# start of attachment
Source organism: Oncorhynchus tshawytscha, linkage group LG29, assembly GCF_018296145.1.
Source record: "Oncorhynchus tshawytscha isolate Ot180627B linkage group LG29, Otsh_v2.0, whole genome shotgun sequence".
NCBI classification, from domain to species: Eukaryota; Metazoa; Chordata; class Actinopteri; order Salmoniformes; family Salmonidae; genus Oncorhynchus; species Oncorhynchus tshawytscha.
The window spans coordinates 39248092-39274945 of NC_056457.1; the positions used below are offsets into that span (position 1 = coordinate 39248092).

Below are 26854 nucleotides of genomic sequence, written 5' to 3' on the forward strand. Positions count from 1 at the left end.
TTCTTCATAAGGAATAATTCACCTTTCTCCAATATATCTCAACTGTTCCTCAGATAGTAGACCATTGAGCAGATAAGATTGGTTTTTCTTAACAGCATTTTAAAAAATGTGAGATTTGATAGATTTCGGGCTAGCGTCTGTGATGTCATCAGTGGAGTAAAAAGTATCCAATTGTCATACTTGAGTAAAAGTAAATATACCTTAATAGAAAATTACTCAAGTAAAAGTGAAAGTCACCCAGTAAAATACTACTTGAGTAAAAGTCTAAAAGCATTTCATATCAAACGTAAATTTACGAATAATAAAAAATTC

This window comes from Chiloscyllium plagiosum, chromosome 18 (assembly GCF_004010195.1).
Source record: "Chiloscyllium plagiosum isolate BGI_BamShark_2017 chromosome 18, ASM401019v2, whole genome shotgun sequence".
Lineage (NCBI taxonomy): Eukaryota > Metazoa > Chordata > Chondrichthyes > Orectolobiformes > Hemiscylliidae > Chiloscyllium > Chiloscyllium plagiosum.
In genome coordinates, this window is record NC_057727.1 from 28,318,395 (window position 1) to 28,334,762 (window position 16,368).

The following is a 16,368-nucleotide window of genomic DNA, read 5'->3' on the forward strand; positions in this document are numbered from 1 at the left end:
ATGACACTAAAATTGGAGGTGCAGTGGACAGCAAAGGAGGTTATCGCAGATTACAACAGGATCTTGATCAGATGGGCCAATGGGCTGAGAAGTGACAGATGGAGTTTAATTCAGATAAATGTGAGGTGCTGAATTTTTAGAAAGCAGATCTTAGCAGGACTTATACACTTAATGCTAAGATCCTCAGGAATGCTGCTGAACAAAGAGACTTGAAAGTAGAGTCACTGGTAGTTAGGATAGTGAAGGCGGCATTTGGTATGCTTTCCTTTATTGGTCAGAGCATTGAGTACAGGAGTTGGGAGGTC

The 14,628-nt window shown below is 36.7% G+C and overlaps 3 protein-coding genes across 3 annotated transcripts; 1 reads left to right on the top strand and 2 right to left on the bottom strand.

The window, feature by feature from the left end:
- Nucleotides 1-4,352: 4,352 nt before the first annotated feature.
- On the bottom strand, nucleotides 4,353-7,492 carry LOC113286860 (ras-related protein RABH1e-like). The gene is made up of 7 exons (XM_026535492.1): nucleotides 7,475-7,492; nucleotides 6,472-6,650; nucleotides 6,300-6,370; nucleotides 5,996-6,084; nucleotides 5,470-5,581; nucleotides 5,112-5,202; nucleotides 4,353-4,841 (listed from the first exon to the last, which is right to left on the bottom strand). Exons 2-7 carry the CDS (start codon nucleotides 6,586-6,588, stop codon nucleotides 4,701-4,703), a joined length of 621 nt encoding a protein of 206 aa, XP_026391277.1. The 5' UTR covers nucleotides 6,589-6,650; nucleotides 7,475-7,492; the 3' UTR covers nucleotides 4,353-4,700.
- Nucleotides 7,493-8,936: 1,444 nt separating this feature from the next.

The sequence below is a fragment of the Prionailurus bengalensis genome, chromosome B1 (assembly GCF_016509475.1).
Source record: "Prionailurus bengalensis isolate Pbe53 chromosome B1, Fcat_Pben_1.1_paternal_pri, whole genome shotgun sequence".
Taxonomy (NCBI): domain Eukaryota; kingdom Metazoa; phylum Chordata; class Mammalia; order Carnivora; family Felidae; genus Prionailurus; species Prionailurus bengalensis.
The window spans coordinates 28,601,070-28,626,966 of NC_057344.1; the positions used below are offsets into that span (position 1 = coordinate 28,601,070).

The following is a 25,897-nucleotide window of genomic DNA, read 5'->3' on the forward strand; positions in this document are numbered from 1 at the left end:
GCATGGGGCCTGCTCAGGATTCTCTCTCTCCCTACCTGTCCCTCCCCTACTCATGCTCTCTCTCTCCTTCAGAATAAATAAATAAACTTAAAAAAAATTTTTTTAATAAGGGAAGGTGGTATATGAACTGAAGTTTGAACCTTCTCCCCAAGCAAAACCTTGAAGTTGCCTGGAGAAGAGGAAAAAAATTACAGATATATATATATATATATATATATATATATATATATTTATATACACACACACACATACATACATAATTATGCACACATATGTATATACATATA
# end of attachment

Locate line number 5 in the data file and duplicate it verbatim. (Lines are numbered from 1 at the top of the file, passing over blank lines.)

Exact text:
Below are 26854 nucleotides of genomic sequence, written 5' to 3' on the forward strand. Positions count from 1 at the left end.